Hopefully, there’s also time for an airpower brainstorm. There’s no unit stacking in GW which is great for clarity but a bit bizarre when you realise a squadron of fighters can’t elbow their way into the airspace above a friendly infantry unit. Panzer General and its offshoots handle aviation more naturalistically.
If your interest in wargames has been kindled, or rekindled, by recent pop gems like Panzer Corps and Unity of Command, or you simply fancy playing a WWI game that doesn’t suck at your boots like Flanders mud, then note the name Commander: The Great War. Archduke Ferdinand will be taking a bullet to the jugular on March 15.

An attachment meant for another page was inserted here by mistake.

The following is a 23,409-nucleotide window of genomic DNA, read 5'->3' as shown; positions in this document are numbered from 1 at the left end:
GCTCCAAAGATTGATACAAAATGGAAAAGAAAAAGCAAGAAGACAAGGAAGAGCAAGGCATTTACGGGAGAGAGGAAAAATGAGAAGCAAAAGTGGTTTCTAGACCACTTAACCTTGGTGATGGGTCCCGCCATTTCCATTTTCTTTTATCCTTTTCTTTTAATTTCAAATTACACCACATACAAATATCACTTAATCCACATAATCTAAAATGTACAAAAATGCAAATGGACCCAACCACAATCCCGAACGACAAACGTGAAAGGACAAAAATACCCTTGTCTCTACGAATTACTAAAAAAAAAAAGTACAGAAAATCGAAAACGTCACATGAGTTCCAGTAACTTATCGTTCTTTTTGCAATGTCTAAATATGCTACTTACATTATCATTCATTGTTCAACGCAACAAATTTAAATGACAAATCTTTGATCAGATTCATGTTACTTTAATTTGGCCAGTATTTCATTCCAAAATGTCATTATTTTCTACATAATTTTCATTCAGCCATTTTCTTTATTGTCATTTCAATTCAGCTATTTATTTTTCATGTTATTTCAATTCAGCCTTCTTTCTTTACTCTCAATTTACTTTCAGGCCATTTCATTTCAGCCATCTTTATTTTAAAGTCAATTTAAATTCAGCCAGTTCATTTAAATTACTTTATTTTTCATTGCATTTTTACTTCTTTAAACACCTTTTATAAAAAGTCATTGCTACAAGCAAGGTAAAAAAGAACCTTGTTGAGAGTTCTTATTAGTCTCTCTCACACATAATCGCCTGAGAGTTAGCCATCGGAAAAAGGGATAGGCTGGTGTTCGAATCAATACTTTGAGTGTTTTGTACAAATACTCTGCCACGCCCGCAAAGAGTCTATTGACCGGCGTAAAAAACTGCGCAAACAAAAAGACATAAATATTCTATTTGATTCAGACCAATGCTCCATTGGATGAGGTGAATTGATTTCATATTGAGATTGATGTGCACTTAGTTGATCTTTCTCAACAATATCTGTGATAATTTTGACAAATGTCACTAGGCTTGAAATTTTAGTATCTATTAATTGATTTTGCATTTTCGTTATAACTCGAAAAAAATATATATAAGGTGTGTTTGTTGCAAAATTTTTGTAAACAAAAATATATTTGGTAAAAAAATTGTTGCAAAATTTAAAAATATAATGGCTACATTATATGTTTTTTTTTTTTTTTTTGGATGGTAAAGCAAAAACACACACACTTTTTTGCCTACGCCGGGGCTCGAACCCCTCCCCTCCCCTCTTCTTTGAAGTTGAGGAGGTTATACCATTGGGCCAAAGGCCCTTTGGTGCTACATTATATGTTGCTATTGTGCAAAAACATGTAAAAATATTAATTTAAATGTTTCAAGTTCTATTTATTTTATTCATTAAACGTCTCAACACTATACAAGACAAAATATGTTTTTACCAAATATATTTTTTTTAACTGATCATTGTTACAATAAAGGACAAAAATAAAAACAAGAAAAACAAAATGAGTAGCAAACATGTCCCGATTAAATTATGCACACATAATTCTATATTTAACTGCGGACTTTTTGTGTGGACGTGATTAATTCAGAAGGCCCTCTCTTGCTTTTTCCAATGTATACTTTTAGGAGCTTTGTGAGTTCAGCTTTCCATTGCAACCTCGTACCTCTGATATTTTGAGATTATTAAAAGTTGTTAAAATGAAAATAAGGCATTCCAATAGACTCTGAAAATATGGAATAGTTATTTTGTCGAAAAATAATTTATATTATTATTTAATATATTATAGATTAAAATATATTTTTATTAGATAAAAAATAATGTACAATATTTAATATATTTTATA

Blood Snow Offensive
Every year the world’s wargame developers spend approximately 3,824,000, man-hours working on nation-specific unit models and stats, and roughly 2 shakes of a lamb’s tail working on nation-specific combat doctrines. Fritz Schmitt, Tommy Smith, and Ivan Somethingclichedov might be wearing stitch-perfect uniforms and carrying SMGs with rigorously reproduced rates-of-fire, but they all act like they’ve attended exactly the same boot camp and read exactly the same training manuals.
Only deadline-dodging craftsmen like Panther Games attempt nation-specific AI. Hot on the heels of a hefty Battles From The Bulge patch, the makers of delectable delegate-’em-ups like Conquest of the Aegean and Highway to the Reich, have revealed they’re off to the ice-bound Chir river (last seen in Achtung Panzer Operation Star) next. For a series that has never been further east than Crete, it’s an exciting move, especially as studio head Dave “Arjuna” O’Connor included these words is in his announcement: